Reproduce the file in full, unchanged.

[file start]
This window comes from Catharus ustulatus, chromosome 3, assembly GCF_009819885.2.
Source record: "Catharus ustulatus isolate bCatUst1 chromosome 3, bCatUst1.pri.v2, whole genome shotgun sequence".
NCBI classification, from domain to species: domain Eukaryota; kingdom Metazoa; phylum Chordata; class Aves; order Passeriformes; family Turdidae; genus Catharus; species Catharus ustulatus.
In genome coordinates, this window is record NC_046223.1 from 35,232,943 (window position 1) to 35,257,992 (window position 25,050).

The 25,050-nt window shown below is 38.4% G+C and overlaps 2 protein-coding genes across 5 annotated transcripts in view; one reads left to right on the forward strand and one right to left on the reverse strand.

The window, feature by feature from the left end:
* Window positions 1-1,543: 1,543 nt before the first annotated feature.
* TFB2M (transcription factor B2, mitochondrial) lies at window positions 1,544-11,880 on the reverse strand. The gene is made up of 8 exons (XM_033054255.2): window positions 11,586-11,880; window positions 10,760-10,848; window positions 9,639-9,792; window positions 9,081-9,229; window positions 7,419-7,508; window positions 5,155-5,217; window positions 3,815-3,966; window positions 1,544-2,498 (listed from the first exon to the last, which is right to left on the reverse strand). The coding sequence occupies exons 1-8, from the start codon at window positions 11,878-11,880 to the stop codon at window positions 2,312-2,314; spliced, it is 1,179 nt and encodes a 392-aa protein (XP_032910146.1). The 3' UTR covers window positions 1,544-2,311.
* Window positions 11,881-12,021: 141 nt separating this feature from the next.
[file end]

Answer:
This window comes from Catharus ustulatus, chromosome 3, assembly GCF_009819885.2.
Source record: "Catharus ustulatus isolate bCatUst1 chromosome 3, bCatUst1.pri.v2, whole genome shotgun sequence".
NCBI classification, from domain to species: domain Eukaryota; kingdom Metazoa; phylum Chordata; class Aves; order Passeriformes; family Turdidae; genus Catharus; species Catharus ustulatus.
In genome coordinates, this window is record NC_046223.1 from 35,232,943 (window position 1) to 35,257,992 (window position 25,050).

The 25,050-nt window shown below is 38.4% G+C and overlaps 2 protein-coding genes across 5 annotated transcripts in view; one reads left to right on the forward strand and one right to left on the reverse strand.

The window, feature by feature from the left end:
* Window positions 1-1,543: 1,543 nt before the first annotated feature.
* TFB2M (transcription factor B2, mitochondrial) lies at window positions 1,544-11,880 on the reverse strand. The gene is made up of 8 exons (XM_033054255.2): window positions 11,586-11,880; window positions 10,760-10,848; window positions 9,639-9,792; window positions 9,081-9,229; window positions 7,419-7,508; window positions 5,155-5,217; window positions 3,815-3,966; window positions 1,544-2,498 (listed from the first exon to the last, which is right to left on the reverse strand). The coding sequence occupies exons 1-8, from the start codon at window positions 11,878-11,880 to the stop codon at window positions 2,312-2,314; spliced, it is 1,179 nt and encodes a 392-aa protein (XP_032910146.1). The 3' UTR covers window positions 1,544-2,311.
* Window positions 11,881-12,021: 141 nt separating this feature from the next.